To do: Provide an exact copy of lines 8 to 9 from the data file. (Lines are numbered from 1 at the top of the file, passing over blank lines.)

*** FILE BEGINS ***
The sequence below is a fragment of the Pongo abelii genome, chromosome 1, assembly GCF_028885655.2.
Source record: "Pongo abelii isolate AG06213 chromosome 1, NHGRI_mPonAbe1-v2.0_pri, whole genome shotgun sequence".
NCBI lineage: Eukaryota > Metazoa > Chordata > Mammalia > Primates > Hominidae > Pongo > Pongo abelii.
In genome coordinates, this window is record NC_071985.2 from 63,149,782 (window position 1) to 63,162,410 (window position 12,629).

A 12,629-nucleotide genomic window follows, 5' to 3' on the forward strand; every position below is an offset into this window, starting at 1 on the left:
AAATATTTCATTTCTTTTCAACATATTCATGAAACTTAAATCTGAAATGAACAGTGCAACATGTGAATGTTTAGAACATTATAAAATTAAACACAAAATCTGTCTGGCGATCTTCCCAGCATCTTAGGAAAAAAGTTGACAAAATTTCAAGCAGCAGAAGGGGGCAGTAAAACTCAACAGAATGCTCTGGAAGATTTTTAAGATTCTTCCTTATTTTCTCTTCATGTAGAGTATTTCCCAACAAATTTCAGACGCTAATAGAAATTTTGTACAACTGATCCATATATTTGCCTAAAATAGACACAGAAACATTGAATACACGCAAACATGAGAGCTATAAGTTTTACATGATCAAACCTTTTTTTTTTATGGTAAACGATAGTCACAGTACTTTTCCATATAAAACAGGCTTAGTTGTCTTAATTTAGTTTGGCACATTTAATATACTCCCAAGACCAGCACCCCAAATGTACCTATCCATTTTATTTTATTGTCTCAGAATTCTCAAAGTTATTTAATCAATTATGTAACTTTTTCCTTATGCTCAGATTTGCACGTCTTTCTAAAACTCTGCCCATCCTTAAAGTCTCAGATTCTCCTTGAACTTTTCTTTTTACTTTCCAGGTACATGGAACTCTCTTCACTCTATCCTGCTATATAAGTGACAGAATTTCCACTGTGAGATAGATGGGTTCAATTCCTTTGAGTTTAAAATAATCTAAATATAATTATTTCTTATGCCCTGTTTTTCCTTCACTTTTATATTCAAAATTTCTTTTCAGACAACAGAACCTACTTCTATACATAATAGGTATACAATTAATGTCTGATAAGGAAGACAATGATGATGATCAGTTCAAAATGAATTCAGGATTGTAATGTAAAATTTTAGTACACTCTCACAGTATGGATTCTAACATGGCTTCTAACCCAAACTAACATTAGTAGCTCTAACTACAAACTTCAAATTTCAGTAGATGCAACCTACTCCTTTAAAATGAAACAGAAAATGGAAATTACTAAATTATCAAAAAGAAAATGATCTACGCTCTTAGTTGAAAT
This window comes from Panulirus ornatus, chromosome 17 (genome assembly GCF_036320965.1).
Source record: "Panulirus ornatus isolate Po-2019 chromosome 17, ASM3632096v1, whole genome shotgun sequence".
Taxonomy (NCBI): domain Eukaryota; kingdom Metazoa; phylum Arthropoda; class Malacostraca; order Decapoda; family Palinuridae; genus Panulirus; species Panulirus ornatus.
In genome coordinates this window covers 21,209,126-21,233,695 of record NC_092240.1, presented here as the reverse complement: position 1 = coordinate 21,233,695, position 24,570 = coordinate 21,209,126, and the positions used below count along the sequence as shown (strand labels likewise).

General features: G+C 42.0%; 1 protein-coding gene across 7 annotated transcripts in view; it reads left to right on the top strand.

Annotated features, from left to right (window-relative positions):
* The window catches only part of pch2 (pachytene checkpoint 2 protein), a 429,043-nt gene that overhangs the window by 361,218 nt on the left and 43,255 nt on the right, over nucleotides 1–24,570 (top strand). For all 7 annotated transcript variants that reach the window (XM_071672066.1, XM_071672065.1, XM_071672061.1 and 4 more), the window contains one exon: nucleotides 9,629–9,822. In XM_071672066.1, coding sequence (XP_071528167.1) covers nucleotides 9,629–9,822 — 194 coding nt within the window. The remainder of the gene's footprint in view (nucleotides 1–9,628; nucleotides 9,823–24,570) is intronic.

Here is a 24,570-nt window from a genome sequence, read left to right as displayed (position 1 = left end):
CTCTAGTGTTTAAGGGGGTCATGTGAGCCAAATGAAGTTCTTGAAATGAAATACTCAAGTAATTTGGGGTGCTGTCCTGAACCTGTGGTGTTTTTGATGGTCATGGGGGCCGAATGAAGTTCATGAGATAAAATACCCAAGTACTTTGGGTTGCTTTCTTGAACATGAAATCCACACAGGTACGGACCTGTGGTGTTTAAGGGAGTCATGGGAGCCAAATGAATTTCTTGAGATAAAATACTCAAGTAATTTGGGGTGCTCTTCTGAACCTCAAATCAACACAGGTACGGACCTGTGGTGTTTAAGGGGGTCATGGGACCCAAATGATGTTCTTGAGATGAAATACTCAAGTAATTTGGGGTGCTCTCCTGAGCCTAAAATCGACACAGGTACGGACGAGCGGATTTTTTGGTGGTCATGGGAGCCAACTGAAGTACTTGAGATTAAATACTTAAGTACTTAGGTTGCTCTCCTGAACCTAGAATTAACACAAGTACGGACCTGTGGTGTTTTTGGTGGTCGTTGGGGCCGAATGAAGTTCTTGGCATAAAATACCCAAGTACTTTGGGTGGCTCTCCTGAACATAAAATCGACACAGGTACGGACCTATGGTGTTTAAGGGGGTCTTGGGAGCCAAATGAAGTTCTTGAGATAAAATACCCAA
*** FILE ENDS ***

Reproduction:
Source record: "Panulirus ornatus isolate Po-2019 chromosome 17, ASM3632096v1, whole genome shotgun sequence".
Taxonomy (NCBI): domain Eukaryota; kingdom Metazoa; phylum Arthropoda; class Malacostraca; order Decapoda; family Palinuridae; genus Panulirus; species Panulirus ornatus.